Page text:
7 Tips For Driving With Sciatica And Piriformis Syndrome
Driving with sciatica and piriformis syndrome can wreak havoc on people and the poor design of car seats simply adds to the problem.
Car seats are not well designed ergonomically, which is fine for people who live free of pain.
But for those who experience pain while driving with sciatica and piriformis syndrome, getting into a car seat is like sitting into an iron maiden.
I learned about sciatica and piriformis syndrome intimately when my body broke down and I ended up in physical therapy for a year.
Even though I am not a sciatica sufferer, hour after hour behind the wheel can still put terrible demands on my body and I devised a number of strategies for driving and surviving.
I hope they help.
The following driving tips are for anyone and everyone, but will especially serve those who are troubled by nerve issues in the lower spine and pelvis.
Tips For Driving With Sciatica And Piriformis Syndrome
Left Foot On The Foot Pad
Keep your left foot on the rubber pedal that is a feature in every car.
This allows both legs to be in relatively the same position which gives you the best chance to maintain a balanced pelvis.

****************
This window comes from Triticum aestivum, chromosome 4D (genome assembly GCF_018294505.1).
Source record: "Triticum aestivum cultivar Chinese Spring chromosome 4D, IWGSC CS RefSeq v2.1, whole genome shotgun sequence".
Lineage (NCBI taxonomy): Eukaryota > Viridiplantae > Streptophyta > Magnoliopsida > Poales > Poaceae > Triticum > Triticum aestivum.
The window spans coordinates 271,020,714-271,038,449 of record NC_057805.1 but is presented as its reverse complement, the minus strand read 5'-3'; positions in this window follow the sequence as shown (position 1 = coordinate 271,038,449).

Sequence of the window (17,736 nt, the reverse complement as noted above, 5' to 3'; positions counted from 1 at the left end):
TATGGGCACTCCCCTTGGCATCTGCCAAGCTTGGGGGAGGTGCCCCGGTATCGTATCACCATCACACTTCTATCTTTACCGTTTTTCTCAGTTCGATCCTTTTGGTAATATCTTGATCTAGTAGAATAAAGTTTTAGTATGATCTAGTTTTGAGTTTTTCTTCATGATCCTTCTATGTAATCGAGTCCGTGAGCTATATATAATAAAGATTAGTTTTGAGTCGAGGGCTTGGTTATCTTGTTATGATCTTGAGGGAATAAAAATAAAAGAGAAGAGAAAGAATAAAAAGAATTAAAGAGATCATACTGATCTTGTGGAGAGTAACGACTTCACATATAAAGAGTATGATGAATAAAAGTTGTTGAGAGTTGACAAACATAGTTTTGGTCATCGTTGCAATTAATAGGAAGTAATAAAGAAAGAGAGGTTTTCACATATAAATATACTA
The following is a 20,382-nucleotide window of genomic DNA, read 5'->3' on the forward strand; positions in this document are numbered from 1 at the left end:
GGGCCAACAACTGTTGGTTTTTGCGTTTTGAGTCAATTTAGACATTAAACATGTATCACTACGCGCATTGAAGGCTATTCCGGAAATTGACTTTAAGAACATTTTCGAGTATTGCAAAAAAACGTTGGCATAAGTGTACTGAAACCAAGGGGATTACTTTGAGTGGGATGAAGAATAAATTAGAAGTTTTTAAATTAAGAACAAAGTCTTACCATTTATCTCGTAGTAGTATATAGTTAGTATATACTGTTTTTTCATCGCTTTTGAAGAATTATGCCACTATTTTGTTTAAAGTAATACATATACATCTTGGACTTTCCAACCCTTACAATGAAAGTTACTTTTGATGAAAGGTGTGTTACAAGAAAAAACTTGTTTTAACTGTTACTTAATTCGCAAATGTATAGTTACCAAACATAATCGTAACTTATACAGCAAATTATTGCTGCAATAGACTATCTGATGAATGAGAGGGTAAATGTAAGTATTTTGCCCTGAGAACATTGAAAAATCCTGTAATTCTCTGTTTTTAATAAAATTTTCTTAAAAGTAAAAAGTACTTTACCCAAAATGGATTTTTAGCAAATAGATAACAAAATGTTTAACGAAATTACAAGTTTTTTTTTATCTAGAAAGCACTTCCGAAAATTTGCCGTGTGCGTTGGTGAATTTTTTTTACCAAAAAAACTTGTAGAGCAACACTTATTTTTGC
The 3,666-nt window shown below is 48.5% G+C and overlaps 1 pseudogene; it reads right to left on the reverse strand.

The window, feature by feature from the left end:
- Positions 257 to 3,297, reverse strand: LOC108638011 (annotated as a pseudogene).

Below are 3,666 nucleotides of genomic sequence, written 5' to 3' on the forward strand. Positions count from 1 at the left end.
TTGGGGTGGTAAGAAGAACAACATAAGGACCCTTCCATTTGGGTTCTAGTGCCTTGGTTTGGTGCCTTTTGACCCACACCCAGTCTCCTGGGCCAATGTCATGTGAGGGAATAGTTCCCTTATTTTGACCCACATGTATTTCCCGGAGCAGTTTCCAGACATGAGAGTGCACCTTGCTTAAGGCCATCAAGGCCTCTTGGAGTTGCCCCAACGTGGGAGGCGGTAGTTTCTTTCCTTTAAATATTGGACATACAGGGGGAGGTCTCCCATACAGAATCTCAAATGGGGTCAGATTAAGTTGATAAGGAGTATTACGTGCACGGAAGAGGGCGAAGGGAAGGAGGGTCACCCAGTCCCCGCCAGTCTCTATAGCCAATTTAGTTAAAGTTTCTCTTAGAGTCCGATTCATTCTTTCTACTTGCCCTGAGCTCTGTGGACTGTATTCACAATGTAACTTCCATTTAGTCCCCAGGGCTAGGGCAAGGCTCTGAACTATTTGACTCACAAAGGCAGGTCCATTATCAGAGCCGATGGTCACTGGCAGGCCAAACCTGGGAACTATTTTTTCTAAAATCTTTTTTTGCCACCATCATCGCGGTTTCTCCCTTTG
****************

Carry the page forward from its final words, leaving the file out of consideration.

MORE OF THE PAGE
Your knee will be bent slightly depending on how near or far from the steering wheel your seat is situated.
People adjust their seats for different reasons (See Tip #6 ) but I don’t think it is great to be too close to the steering wheel, and giving the legs a little room to lengthen is a good choice.
There are a number of bad choices available for the left leg.
Keeping the foot flat on the floorboard, with the knee bent, instead of on the pedal creates a hip flexion that would be better off to avoid.
I have also seen people crossing the left foot both over and under the right thigh. Don’t do that!
It’s best to be nice to your left leg and keep your left foot on the pedal provided.
Right Heel Under the Gas Pedal
The right foot should be parallel as much as possible.
There is a tendency for the heel of the right foot to live between the gas and brake pedals, allowing the foot to pivot between the two.